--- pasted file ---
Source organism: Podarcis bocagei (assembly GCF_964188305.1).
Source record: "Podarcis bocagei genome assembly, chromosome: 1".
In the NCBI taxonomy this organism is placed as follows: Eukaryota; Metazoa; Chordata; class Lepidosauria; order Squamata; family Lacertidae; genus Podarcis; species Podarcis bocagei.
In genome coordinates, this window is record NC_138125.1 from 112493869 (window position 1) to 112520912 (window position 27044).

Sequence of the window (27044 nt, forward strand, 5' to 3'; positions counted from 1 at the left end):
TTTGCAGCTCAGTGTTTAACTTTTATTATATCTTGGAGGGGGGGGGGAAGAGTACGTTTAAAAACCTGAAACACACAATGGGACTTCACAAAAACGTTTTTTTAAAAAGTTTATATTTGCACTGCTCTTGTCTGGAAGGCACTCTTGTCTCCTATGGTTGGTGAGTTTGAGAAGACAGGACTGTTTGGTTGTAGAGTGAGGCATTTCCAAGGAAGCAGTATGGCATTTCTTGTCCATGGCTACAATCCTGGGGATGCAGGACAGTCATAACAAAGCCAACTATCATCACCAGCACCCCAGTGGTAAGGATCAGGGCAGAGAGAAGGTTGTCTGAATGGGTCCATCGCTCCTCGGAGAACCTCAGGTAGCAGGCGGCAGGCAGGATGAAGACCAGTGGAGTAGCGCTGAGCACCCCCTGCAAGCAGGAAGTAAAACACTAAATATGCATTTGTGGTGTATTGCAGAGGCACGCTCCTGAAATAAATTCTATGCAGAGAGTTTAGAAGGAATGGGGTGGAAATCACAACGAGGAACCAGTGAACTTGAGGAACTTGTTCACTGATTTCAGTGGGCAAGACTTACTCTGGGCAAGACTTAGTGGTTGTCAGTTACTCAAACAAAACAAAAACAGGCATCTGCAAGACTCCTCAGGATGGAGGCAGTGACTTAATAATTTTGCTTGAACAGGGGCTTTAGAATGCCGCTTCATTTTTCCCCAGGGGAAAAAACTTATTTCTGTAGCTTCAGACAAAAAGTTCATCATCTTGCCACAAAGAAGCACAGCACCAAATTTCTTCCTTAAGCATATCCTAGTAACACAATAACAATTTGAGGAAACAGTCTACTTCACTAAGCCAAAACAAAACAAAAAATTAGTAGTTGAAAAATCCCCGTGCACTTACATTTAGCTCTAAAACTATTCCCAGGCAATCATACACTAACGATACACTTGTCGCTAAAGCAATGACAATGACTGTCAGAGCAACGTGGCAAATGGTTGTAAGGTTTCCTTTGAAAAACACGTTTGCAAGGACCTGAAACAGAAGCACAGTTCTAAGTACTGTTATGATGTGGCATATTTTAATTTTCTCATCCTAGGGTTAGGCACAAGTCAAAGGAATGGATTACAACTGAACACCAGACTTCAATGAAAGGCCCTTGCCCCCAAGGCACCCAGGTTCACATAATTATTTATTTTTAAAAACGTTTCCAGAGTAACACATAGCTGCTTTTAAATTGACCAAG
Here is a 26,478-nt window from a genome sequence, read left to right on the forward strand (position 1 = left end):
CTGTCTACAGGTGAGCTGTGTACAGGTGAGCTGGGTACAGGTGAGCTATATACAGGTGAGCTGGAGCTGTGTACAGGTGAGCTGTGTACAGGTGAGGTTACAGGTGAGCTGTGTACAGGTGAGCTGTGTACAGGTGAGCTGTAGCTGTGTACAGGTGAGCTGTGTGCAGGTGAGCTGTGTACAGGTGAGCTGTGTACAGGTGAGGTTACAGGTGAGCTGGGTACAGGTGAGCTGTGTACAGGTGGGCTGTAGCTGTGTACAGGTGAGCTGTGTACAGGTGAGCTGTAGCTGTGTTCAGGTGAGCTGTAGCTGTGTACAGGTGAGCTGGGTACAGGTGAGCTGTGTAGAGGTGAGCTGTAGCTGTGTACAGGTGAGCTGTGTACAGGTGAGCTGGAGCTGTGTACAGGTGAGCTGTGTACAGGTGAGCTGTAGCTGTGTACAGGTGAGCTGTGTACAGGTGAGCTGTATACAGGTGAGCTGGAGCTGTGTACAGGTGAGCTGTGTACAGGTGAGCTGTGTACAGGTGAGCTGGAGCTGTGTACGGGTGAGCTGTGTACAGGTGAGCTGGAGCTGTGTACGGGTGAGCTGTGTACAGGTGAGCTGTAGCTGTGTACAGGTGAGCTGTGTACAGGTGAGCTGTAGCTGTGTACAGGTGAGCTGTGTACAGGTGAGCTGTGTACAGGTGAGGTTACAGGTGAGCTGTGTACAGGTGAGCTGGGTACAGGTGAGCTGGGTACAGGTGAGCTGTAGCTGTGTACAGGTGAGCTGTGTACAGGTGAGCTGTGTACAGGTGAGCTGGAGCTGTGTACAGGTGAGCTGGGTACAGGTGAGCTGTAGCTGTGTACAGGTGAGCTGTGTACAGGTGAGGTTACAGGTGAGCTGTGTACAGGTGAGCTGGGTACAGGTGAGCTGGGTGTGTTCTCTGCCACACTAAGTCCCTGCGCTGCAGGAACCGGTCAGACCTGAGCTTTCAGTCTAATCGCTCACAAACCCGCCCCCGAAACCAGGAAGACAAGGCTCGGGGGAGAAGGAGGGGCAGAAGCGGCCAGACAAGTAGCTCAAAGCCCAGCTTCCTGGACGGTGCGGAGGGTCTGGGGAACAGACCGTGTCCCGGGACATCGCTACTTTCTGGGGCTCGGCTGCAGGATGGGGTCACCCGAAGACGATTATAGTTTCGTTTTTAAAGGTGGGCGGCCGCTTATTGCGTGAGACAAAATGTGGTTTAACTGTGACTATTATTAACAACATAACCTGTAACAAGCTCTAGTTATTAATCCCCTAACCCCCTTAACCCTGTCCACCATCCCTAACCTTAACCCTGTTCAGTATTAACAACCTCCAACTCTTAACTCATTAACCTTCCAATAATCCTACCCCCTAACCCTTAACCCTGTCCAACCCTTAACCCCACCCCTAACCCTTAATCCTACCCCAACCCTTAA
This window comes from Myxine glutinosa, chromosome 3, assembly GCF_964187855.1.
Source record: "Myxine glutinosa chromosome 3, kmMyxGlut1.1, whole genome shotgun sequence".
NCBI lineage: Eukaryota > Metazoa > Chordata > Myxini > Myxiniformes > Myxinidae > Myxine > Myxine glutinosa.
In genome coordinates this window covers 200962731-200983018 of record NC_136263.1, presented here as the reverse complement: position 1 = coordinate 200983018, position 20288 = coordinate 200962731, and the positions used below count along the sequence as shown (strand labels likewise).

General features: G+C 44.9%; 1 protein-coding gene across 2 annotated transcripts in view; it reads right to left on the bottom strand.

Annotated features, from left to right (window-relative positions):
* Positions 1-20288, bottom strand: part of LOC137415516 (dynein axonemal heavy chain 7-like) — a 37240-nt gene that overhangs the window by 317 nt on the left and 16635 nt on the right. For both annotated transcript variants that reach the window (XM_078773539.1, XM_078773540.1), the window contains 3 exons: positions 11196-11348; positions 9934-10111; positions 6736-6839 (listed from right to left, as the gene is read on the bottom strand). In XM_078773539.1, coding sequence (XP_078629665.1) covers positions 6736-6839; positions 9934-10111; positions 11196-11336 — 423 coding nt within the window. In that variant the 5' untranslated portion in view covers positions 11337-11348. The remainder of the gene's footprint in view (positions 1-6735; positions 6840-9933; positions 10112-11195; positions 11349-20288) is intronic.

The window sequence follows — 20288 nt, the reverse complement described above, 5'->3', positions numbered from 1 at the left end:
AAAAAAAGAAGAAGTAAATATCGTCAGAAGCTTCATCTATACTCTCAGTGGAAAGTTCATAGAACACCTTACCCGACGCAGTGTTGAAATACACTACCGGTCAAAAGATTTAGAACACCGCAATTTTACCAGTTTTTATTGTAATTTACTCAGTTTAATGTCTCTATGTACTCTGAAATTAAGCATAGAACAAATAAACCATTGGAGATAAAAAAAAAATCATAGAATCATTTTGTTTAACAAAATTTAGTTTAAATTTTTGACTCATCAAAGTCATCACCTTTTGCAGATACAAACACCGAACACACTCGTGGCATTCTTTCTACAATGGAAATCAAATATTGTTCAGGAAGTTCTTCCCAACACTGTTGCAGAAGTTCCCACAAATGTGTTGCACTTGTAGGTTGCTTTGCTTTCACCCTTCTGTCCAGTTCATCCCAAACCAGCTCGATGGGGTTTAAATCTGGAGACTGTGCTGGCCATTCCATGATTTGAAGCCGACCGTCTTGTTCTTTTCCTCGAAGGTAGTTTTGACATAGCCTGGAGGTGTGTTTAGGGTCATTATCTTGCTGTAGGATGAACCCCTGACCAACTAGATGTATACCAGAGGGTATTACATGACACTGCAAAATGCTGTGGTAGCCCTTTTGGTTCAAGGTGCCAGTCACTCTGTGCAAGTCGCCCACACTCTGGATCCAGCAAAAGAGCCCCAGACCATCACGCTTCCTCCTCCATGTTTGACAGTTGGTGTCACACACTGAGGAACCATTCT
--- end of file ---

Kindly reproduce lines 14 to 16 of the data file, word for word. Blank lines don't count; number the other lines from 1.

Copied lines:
Annotated features, from left to right (window-relative positions):
* Positions 1-20288, bottom strand: part of LOC137415516 (dynein axonemal heavy chain 7-like) — a 37240-nt gene that overhangs the window by 317 nt on the left and 16635 nt on the right. For both annotated transcript variants that reach the window (XM_078773539.1, XM_078773540.1), the window contains 3 exons: positions 11196-11348; positions 9934-10111; positions 6736-6839 (listed from right to left, as the gene is read on the bottom strand). In XM_078773539.1, coding sequence (XP_078629665.1) covers positions 6736-6839; positions 9934-10111; positions 11196-11336 — 423 coding nt within the window. In that variant the 5' untranslated portion in view covers positions 11337-11348. The remainder of the gene's footprint in view (positions 1-6735; positions 6840-9933; positions 10112-11195; positions 11349-20288) is intronic.

The window sequence follows — 20288 nt, the reverse complement described above, 5'->3', positions numbered from 1 at the left end: